Friday, July 25, 2008

From Vegetarian to Wild Boar…

It was just a taste! But yes, folks, Moira the vegetarian ate not just meat, but a piece of wild boar. Tatabra is what it’s called around here, and from time to time the men go hunting with their dogs, most often when they are in some of the more remote veredas (see my last post for an explanation of veredas). At the right is one of the hunters dressing the very same tatabra that I tried (I think I had a piece of a leg). Also popular for hunting is guagua – a Rodent of Unusual Size for Princess Bride fans. Don’t think I’ll be trying that one, though! Neither do I want to try tatabra again – the piece I had was tough and chewy, kind of like jerky I thought, and did not excite me nearly as much as it did my meat-loving teammate Chris.

I have to confess that the tatabra was not the first bite of meat I’ve eaten since arriving in the Community. I have been able to (mostly) maintain my vegetarianism because we do most of our own cooking here. However, when visiting with our neighbors we are invariably offered food, and often it involves, besides the ubiquitous rice and beans, a big hunk of meat. Preceding FOR volunteers have been vegetarians, or even vegans, so a precedent has been set for refusing the meat, but sometimes, as those of you who have traveled in meat-centered countries know, declining a plate of food is not always a viable option. I admit to you all that I have succumbed a couple times.

Tuesday, July 15, 2008

Where threatening graffiti and mud baths are all part of a day’s work

AUC”. The letters were very clearly drawn on the wall of the house in charcoal from a cooking fire. The clear, sharp outline of the letters was a clear indication that the writer or writers just recently left their mark. Perhaps the same individuals had been the ones who scratched “AUC 14” into the cement stove of the house we had just visited. Concern was evident in the faces and voices of the community members we were with: The intention to threaten and intimidate Peace Community members was clear: “AUC” stands for Autodefensas Unidas de Colombia, or United Self-defense Forces of Colombia - the principal paramilitary organization in the country, and the houses, though empty at the time, belong to Peace Community members, who stay there when tending the farms some of them maintain in the area, called Las Nieves.

We were passing through the vereda of Las Nieves (a vereda is kind of like a rural township; see * below for more explanation), on our way home from the vereda of La Esperanza. Our job was to accompany a couple of Community leaders to a meeting with Peace Community members in La Esperanza, hang out while the meeting was happening, then go back with the leaders. We don’t always accompany community leaders on trips to other settlements of the community, but there had been combat recently in the area and the military was maintaining a strong presence, so leaders were worried for their safety and asked for our accompaniment. In hindsight, the graffiti we discovered was another good reason for our presence.

Friday, July 11, 2008

On the Hostage Rescue

I've been both very busy in the last week and a half and not near internet, so haven't had time to post here, but given all the questions I've been getting about the rescue of the 15 hostages from the FARC, I thought it would be good to check in and make a few comments.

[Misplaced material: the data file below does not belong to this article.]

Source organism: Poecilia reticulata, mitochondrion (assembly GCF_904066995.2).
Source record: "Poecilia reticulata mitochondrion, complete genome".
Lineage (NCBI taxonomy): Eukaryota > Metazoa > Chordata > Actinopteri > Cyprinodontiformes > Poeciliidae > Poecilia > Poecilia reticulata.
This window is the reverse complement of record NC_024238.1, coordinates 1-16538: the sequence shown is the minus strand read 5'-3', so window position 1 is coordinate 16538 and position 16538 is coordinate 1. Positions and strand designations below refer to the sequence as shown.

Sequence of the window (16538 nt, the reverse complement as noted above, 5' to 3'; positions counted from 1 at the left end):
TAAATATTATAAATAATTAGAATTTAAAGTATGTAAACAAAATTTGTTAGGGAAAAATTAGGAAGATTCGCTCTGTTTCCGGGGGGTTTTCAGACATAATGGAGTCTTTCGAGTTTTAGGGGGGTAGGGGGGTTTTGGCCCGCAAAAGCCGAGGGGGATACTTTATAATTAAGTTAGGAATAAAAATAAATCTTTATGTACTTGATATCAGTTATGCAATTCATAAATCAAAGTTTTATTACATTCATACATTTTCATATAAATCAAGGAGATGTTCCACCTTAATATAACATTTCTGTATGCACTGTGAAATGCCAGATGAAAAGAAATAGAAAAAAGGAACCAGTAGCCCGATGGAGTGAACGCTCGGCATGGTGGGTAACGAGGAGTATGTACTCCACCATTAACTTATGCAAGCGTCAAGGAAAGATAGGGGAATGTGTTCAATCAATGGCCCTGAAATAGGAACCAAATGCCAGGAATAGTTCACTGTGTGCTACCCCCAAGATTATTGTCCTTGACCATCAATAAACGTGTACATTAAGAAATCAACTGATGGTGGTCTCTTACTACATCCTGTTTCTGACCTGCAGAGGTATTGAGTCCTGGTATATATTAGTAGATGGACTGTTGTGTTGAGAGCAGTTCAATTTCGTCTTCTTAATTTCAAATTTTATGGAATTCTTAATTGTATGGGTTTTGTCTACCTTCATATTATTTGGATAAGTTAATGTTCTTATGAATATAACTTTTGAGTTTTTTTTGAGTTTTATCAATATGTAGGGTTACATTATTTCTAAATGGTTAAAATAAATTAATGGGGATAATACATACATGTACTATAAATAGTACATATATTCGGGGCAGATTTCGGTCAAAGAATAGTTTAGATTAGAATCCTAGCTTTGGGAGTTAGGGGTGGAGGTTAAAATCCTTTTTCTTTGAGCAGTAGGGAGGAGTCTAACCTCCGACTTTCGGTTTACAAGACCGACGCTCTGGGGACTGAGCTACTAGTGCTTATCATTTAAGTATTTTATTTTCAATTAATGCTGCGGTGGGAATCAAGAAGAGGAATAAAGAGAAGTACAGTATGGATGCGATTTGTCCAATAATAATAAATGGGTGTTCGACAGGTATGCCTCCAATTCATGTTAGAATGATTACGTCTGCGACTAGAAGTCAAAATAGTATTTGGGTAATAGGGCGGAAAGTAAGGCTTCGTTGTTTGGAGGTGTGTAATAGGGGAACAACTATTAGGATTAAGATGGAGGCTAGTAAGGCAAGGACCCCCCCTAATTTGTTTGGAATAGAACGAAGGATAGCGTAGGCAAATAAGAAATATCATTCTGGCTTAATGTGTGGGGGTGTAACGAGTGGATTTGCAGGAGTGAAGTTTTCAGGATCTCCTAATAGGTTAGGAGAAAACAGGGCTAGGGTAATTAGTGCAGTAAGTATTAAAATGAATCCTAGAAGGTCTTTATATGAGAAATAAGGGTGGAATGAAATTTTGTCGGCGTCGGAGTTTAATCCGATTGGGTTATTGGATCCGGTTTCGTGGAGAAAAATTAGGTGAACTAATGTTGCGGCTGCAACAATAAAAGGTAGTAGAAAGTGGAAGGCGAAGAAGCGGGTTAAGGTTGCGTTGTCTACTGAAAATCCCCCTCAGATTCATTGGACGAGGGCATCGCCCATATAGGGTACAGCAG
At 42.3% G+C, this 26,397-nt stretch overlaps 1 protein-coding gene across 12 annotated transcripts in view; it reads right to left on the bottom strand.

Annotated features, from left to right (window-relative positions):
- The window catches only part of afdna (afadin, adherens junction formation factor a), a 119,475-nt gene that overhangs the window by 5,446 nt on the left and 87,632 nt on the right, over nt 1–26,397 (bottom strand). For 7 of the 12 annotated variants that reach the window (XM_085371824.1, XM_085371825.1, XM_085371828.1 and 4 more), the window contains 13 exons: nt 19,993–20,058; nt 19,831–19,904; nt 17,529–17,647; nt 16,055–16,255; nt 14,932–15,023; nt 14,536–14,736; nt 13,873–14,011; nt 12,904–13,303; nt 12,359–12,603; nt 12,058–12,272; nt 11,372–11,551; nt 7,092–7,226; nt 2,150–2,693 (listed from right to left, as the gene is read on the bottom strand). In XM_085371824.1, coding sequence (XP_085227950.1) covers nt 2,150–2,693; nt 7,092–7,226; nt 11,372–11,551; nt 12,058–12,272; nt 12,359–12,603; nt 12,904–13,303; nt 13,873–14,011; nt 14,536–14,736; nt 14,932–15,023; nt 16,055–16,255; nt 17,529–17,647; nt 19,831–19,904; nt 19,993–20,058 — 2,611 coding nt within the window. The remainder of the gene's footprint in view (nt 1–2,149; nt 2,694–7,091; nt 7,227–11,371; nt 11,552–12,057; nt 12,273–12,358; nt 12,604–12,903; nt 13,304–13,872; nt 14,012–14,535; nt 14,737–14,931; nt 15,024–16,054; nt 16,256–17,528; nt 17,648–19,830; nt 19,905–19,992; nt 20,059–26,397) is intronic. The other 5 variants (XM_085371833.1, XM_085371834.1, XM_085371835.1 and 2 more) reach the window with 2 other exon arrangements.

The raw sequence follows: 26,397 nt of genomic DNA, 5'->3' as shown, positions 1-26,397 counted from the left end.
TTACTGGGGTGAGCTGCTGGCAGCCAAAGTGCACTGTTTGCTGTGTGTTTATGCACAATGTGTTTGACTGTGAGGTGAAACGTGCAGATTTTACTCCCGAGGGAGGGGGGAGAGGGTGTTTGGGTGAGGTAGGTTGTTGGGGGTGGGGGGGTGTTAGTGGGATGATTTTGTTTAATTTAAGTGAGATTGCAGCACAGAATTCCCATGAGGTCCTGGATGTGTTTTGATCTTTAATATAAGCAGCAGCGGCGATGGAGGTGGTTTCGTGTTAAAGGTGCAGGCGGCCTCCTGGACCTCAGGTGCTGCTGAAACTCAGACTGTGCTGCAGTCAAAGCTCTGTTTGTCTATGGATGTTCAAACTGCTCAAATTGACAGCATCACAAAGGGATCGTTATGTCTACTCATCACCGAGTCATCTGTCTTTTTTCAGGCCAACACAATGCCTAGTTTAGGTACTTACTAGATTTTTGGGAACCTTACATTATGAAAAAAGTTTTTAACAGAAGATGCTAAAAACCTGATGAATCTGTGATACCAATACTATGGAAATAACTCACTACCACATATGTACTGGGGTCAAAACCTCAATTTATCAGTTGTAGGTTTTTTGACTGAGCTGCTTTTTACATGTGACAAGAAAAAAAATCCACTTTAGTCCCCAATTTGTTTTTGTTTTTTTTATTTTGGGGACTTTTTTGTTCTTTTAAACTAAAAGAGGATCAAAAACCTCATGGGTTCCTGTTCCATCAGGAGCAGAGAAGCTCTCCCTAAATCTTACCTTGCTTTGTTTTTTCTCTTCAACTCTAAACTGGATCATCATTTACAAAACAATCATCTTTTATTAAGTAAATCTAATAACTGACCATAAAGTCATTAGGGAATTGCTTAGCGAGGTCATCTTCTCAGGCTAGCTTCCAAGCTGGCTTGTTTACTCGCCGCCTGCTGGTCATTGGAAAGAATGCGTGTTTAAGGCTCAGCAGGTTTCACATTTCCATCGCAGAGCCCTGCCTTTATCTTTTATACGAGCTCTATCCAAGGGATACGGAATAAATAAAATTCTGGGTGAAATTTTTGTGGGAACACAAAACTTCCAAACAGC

First, I am fine and we are not all that worried that the rescue will have negative repercussions for us and our work. Thanks for your concern!

Second, some comments on the rescue:
It is absolutely fantastic that the 15 hostages were freed and are back at home with their families, and I am so glad that their suffering at the hands of the FARC is over. However, like I did with my last post about Uribe, I'd like to mention a few related items that aren't getting as much attention.

Saturday, July 5, 2008

Uribe: I haven't seen the 80% approval

The other day my dad sent me an article about Colombian president Álvaro Uribe in the Wall Street Journal (text of article is copied below since the Journal has subscriber-only access) by Mary Anastasia O’Grady and asked for some feedback. Though the article overflowed with praise for Uribe, I could hardly contain my disgust. Granted, I didn’t like Uribe all that much before I read the article, but the uncompromising praise that the author lavished upon him motivated me to write a rebuttal last week. 

Now, given the recent hostage rescue, Uribe will surely appear frequently in US and world news in the coming days, and I bet that most mentions will be quite glowing. Here, therefore, I offer you some grains of salt to take with all the sweet words most media outlets are using in reference to the Colombian president.

Even without such Uribe tends to make regular appearances in US news, for several reasons: he’s the primary Bush administration ally in Latin America, a free trade agreement between Colombia and the US is pending, and Uribe is currently toying with the idea of changing the constitution for a second time to run for a second reelection (all other Colombian presidents have only been allowed to serve just one term). 

First, O'Grady compares Uribe to Reagan as if that's a good thing, with which I would certainly not agree. I'm guessing that most of you are with me in thinking that Reagan's policies did much more harm that good in the U.S., though correct me if I'm wrong, and we can have a little debate.